Privately, senior figures at the SFA and SPFL hold out little hope that UEFA — already beset by questions over the Euros and the fate of the Champions and Europa Leagues — will offer any solutions or guidelines for domestic leagues embroiled in internal turmoil.

Partick Thistle chief executive Gerry Britton concedes the Jags are facing at least a £150,000 loss in income should the remainder of the season be scrapped.

And although Thistle, who are debt-free, would be able to absorb that financial hit, Britton admits he fears other clubs might not survive.

Five of Partick’s nine remaining Championsh­ip games are due to be played at home and former striker Britton admitted not fulfilling those fixtures due to the coronaviru­s crisis would leave the club staring at a significan­t cash black hole.

‘It’s massive across the whole game,’ said Britton. ‘We looked at one scenario where we wouldn’t have any further income over the remainder of the season.

‘Estimates suggest that it would cost us anything upwards of £150,000. For a club our size with the turnover we have, that’s a massive impact.

‘We are fortunate that we are in a situation where we don’t have any debt. A club of our size may be able to pick up a shortfall.

‘However, if there was a situation where it did roll into the new season then there would be serious repercussi­ons for us financiall­y.

‘It is unpreceden­ted and you are not catering for this in your budget.

‘I genuinely fear for a lot of the smaller clubs who are on a real tipping point and a situation like this could very easily push some clubs under.’

Partick are currently bottom of the Championsh­ip but Britton believes relegation should be voided if it is decided that the rest of the season should be cancelled.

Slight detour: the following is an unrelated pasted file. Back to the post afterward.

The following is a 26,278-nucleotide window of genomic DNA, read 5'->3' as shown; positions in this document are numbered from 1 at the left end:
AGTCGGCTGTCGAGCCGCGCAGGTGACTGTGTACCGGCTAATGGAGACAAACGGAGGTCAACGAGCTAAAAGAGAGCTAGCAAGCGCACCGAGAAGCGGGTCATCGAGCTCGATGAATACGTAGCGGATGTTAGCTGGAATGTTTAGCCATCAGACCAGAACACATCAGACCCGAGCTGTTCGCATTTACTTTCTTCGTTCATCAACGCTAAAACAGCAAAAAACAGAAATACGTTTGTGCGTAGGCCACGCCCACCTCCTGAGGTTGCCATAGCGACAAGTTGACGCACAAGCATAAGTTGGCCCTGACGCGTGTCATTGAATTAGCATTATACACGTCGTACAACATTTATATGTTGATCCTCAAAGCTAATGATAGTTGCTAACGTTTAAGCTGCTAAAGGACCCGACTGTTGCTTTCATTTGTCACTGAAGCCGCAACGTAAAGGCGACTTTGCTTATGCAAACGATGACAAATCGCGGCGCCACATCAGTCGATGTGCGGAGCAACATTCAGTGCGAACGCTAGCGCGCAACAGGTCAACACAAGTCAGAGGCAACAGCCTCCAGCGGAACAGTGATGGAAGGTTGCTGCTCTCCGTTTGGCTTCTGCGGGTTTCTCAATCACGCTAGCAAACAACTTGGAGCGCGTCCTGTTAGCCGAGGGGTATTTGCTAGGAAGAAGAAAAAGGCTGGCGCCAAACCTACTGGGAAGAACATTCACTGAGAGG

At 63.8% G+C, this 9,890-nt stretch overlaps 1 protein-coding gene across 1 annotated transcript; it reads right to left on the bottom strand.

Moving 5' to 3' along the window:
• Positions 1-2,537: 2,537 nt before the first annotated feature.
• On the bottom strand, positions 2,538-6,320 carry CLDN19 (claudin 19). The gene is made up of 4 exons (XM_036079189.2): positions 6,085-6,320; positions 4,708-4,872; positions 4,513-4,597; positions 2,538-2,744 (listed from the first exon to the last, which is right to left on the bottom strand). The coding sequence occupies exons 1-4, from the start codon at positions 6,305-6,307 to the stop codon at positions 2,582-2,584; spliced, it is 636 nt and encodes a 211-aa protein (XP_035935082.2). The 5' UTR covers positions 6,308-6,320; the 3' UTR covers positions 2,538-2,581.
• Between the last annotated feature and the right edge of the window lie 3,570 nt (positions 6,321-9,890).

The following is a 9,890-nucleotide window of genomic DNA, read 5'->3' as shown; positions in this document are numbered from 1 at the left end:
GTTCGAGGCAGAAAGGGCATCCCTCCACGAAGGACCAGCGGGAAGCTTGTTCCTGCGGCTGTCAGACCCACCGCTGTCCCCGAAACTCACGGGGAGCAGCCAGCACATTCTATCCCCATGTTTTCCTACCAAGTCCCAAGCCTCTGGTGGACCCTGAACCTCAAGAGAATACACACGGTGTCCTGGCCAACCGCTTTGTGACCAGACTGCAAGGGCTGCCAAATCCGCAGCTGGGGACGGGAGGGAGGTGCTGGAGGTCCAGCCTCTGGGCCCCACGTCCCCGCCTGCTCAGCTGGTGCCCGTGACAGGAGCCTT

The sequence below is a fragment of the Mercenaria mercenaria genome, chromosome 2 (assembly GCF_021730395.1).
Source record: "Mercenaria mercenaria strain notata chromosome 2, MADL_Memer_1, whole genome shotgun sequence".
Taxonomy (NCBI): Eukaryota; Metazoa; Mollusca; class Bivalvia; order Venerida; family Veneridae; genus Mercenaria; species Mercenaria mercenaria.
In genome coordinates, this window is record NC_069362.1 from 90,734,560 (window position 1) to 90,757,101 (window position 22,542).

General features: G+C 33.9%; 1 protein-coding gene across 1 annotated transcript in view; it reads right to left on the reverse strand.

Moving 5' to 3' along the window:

Speaking to BBC Scotland, Britton added: ‘If the league stops here then okay, teams have to be rewarded.

‘It’s hard not to be self-interested. When I look at it, the one proposal I’ve heard of the top two teams getting promoted with no relegation, of Kelty Hearts and Brora Rangers coming up (to League Two), that works for me.’

LET’S cast our minds back a few years ago to March 2016, when the greatest story ever told in football was unfolding before our eyes.

Little Leicester City were tearing up the script and marching towards the Premier League title. The most improbable triumph, against all the odds.

By this stage of the season, with eight game left to play, Leicester were already well clear at the top of the table.

They were five points ahead of Tottenham — and ended up winning it at a canter by ten points. They romped it as others around them self-imploded.

Can you imagine the outrage that would have followed if, at such a late juncture of the season, they had it cruelly snatched away from them through no fault of their own?

We’d never have seen Claudio Ranieri and Andrea Bocelli stood together, arm-in-arm, tears flowing, belting out Nessun Dorma.

One of the most iconic, spine-tingling moments I — and I’m sure many others — have ever seen in football would have been lost.

It would have been the mother of all injustices if the season had been voided at that point. What are you supposed to do in that sort of scenario?

Just pretend that the previous seven months and 30-odd games never happened? No, sorry, I’m not having that at all.

That’s what absolutely cannot be allowed to happen here. Under no circumstan­ces should the current season just be declared null and void, and effectivel­y wiped from the history books.

The reason nobody is quite sure what’s going to happen next is because the situation with the coronaviru­s is totally unpreceden­ted. Football is in uncharted territory.